Explaining why oil is slippery requires a look at its chemical properties. First, oil is non-polar, which means it does not have a positive or negative charge. Some molecules, like water, have a “charge distribution,” which means the molecule acts almost like a battery, part of it has a positive charge and part of it has a negative charge. The result, because positive is attracted to negative and vice versa, is that water and other “polar” molecules stick to each other. Oil doesn’t have this problem, so one oil molecule can slide past another more easily than one water molecule can slide past another.
Adding to the slipperiness of oil is its tendency to form distinct layers through forces called Van der Waals forces, or more specifically London Dispersion forces (a type of Van der Waals force). These forces, which are the weakest known in science, can help old things together, which would increase friction. However, oils have the unique property of forming forces only within layers because the molecules are essentially planar. Planar just means that molecules are flat as the diagram below emphasizes and only take up space in two dimensions rather than three. Without projections to attach to, forces can only be distributed within the plane and so there are no forces to bond one layer to the next. Thus, two layers of oil don’t bond to one another to any great degree.
In point of fact, oxidation of oil produces carboxylic acid derivatives, which ARE polar. Thus, oxidation damages the viscosity of motor oil and is one of the reasons why an oil that contaminants are unwanted and eventually degrade the quality of oil.
Why Oil Doesn’t Freeze
Next, we need a substance that is resistant to both boiling and freezing. To achieve both of these properties, a substance will need to remain a liquid over a wide range of temperatures. Lubricating oils, as it turns out, have an average chain length of 36 carbon atoms, this gives them a very high boiling point (somewhere around 300 degrees Celsius or 572 degrees Fahrenheit). The lack of polarity in the molecules (they don’t carry a positive or negative charge anywhere) combined with the variation in size of hydrocarbon molecules (the average is 36, but the range is from roughly 18 to 44 carbon atoms) prevents the molecules from forming any kind of repeating, regular pattern needed for freezing. Of course, oil does flow easier or harder depending on temperature, which we will discuss shortly in the section on viscosity.
Viscosity is a complicated term that refers to how well a fluid resists being deformed. In other words, how well a fluid resists shear and tensile stresses determines how viscous it is. A highly viscous fluid is difficult to deform and changes shape only slowly. Examples of such fluids would be honey. On the other hand, water has a low viscosity and flows easily.
Viscosity is affected by temperature. The hotter a fluid is, the easier is flows and the cooler it is, the more difficult it is to deform. A good lubricant needs to be fluid enough at low temperatures to be able to move through an engine (or other system) to provide protection. A good lubricant must also retain its viscosity at high temperatures so that it does not flow out of the engine or become so thin so as to be no more effective than water as a lubricant. The best lubricant is the one that can provide separation between moving parts without being so “sticky” so as to require a great deal of energy to move the parts. A scale referred to as the viscosity index provides a measure of the change in viscosity of a substance with temperature.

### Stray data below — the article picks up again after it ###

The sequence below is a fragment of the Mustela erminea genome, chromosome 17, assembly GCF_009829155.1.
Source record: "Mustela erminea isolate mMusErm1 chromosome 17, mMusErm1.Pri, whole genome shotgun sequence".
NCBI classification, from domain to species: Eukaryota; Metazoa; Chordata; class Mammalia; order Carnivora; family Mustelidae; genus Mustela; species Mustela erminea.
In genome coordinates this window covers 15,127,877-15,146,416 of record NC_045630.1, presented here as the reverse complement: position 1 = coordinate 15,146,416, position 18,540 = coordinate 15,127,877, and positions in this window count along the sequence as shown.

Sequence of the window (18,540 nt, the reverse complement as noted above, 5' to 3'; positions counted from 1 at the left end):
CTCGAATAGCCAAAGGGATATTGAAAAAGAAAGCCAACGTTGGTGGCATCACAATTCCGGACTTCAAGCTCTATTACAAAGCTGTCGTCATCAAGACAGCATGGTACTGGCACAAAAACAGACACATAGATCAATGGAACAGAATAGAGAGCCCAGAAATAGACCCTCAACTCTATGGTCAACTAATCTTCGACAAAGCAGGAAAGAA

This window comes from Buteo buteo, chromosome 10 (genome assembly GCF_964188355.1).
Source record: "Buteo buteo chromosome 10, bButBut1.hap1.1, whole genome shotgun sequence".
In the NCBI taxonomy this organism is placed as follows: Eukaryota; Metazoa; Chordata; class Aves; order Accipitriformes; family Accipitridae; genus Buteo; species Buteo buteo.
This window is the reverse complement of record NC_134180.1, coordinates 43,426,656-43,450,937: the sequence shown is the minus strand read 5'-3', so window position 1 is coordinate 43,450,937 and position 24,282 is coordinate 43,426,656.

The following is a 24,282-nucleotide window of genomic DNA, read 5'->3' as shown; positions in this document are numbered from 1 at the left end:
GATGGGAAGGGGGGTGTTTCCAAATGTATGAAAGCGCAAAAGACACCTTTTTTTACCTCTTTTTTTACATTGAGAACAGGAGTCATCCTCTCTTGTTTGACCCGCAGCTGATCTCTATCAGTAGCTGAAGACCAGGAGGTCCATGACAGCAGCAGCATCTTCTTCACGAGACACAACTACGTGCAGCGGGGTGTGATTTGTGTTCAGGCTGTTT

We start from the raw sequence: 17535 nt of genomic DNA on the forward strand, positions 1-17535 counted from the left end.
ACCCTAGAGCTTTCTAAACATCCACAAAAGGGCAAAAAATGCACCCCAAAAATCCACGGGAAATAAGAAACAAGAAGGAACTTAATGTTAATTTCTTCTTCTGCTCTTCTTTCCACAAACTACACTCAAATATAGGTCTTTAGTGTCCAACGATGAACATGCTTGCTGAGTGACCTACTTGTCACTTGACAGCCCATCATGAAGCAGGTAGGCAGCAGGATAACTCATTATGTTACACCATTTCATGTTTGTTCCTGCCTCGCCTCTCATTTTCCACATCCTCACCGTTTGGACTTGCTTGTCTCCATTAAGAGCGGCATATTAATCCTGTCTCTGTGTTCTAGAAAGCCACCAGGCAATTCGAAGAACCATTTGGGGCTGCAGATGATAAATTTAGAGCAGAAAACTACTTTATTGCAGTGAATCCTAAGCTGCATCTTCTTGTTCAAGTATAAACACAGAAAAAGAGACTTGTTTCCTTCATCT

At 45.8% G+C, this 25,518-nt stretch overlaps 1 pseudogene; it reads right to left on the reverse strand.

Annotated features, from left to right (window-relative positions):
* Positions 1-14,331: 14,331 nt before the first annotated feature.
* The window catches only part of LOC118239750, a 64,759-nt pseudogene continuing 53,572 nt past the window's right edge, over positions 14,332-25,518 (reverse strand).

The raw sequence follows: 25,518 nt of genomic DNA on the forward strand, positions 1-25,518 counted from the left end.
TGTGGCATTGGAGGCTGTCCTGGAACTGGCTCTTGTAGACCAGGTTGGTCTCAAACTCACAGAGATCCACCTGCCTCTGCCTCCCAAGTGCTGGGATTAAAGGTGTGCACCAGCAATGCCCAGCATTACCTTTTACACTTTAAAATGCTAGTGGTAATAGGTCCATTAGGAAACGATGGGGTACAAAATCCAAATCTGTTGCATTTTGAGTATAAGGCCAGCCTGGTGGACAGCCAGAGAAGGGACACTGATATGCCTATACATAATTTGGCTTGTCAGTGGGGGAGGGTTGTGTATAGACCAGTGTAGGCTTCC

The viscosity index (VI) ranges from 0 to above 110, with 0 to 35 representing low viscosity and anything over 110 representing high viscosity. The VI was created by the Society of Automotive Engineers (SAE) and oils are tested between 38 and 99 degrees Celsius (or 100 and 210 degrees Fahrenheit). These values, however, are not what are reported on motor oil. Rather, these numbers are converted into a rating system that uses one or two numbers and often takes the form of 10W-40 or 0W-40 or something similar. So what do the numbers in this system mean?
The number that includes a W, which stands for “winter,” means that the oil was tested at a lower temperature than above. Here is how it works.
The number without the W represents the viscosity of the oil at 99 degrees Celsius (210 Fahrenheit). An SAE of 20 translates into a VI value of 5.6 to 9.3. An SAE of 30 would translate to a VI value of 9.3 to 12.5. So, the higher the number, the more viscous the oil will be at 99 degrees Celcius. This is the “hot number” for oil.
The number with the W is tested at a lower temperature and this is not always consistent across the board. The temperature is reported somewhere on the bottle, but is usually around 30 degrees Celsius. The VI value obtained is then translated into a number followed by a W. The value 0W, for instance, indicates that at 30 degrees Celsius, the oil behaves as a 30 oil would behave at 100 degrees Celsius. In other words, it is as thin at 30 degrees as a 30 oil is at 100 degrees.
Obviously, a lower number for the W is better because it means the oil flows well at low temperatures. Because oil drains out of the higher parts of an engine as it sits, running a cold engine is when the most metal to metal contact occurs and thus the most wear. By similar reasoning, a higher “non-W” number is desirable because it indicates that the oil retains its ability to protect an engine at higher temperatures by retaining its ability to coat parts and not get “too thin.” Most new cars use 5W-30. Some synthetic oils are able to attain ranges like 0W – 40, which offers outstanding protection and improved fuel economy.